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    800px-US Navy 060421-N-2568S-074 Secretary of the Navy (SECNAV) the Honorable Dr. Donald C. Winter visits with children at the Child Development Center at Naval Support Activity Naples, Italy 

    • A reference to disposable income denotes the portion of the remaining wages after all federal and statutory deductions, including orders of garnishments, have been applied. This further means that deductions for employee benefits shall not be included in determining the employee's disposable income.

    To illustrate the determination of garnishment limit, study the following example to determine which amount is lesser and therefore recognized as the maximum amount to be deducted:

    Example A: Where disposable amount is less than $290

    (a) Twenty-five percent of disposable income after state and federal taxes = $235 x 25% = $ 28.75

    (b) The amount by which disposable income is greater than 30 times the federal hourly rate of $7.25

    = $235 – (30 x $7.25) = $235 - $217.50 = $17.50

    If the amount of periodic payment ordered is $25, the amount to be deducted should be for $17.50 only since this is the lesser amount. In effect, the employee will still have $217.50 as unencumbered salary.

    Example B: Where disposable amount is more than $290

    a) Twenty-five percent of disposable income after state and federal taxes = $375 x 25% = $93.75

    (b) The amount by which disposable income is greater than 30 times the federal hourly rate of $7.25

    = $375 - (30 x $7.25) = $375 - $217.50 = $157.50

    In this case, the lesser amount to be recognized as the maximum deduction is item (a) $93.75. Hence, the employer can deduct the periodic payments of up to $93.75 to satisfy the debt being collected.

    • In the event that there is more than one garnishment to satisfy, the lower amount will still prevail as the deduction limit and the orders of garnishment shall be satisfied on a first-come, first-serve basis. In case the maximum amount of deduction is enough to cover more than one garnishment, the payment deductions shall be allocated accordingly.
    • However, if the garnishment is to satisfy the employee’s obligation to pay for child support and the employee is currently supporting a wife and child separate from the dependent whose support is being sought, federal wage garnishment laws allow up to 50% of the disposable amount of income. The law further allows up to 60% of the disposable income if there are no current dependents to consider .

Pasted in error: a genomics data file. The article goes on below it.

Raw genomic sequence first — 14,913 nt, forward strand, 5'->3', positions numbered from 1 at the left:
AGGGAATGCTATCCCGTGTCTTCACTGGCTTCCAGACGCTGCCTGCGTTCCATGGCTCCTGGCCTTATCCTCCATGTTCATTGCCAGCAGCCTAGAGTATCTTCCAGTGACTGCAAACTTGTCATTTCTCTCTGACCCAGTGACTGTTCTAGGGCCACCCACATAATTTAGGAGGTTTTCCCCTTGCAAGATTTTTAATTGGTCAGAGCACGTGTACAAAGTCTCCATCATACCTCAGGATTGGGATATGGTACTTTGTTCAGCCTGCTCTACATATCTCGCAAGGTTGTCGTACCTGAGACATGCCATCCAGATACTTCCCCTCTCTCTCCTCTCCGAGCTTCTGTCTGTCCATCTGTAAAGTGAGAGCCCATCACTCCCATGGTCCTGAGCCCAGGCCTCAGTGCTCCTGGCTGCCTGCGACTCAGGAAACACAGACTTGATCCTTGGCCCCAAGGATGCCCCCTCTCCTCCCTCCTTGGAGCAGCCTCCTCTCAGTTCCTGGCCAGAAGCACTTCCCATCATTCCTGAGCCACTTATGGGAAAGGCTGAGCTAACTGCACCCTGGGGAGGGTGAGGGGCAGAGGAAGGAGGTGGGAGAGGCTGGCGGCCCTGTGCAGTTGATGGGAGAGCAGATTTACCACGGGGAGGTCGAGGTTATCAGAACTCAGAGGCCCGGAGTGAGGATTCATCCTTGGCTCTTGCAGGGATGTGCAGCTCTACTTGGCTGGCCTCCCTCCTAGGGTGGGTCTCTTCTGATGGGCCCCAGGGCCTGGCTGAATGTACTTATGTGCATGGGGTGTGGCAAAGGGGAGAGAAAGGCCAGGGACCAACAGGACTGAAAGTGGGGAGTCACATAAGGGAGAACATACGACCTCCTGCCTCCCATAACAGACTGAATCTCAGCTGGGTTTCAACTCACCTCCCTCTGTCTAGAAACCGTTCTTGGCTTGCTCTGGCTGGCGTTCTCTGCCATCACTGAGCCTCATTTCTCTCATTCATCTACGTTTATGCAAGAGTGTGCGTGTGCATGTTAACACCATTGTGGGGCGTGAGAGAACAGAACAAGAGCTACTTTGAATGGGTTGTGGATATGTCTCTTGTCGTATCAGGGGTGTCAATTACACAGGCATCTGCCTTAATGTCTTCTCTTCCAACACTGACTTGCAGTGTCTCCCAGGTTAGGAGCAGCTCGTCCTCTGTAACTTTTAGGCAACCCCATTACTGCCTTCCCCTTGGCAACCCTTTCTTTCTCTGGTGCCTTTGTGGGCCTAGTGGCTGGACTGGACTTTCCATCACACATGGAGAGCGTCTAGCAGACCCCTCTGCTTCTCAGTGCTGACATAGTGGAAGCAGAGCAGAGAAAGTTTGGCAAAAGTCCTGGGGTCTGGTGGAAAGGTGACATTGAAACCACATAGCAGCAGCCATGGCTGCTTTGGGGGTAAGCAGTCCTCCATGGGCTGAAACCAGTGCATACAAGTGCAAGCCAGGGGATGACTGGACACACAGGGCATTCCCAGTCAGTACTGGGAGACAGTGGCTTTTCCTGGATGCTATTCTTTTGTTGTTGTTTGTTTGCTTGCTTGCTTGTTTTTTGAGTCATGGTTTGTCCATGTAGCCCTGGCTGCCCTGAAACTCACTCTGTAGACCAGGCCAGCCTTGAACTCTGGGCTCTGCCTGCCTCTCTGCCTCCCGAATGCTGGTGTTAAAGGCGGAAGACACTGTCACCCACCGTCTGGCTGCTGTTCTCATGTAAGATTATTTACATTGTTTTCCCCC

To illustrate:

    Using example A, the limit of child-support deduction from the salary of an employee who currently supports a wife and child is computed as follows: $235 x 50% = $ 117.50; if otherwise, $235 x 60% = $141.

    • If the employee has been in arrears of child support payment for more than 12 weeks, an additional 5% can be added to the garnishment deduction limit.
    • In addition, if the employee wishes to authorize the employer to deduct more than the amount prescribed as the maximum deduction, then said maximum deductions do not apply.
    • Employers are prohibited from discharging or terminating employees who have wage garnishments ordered against them. Employers found guilty of violating this prohibition can be criminally charged and fined up to a maximum amount of $1,000 or be incarcerated for not more than one year or both.

    The federal wage garnishment law does not affect or prevent the employee from complying with similar state laws that institute additional limits or prohibitions for deductions prescribed under similar circumstances. The rule of thumb is that in cases where restrictions for deductions are to be observed, the lesser amount prevails.

    Image Credit: U.S. Navy photo by Chief Journalist Craig P. Strawser for Wikimedia Commons

     

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    Reference:

    US Department of Labor: Wages and Hours Worked: Wage Garnishment lifted from http://www.dol.gov/compliance/guide/garnish.htm#who#who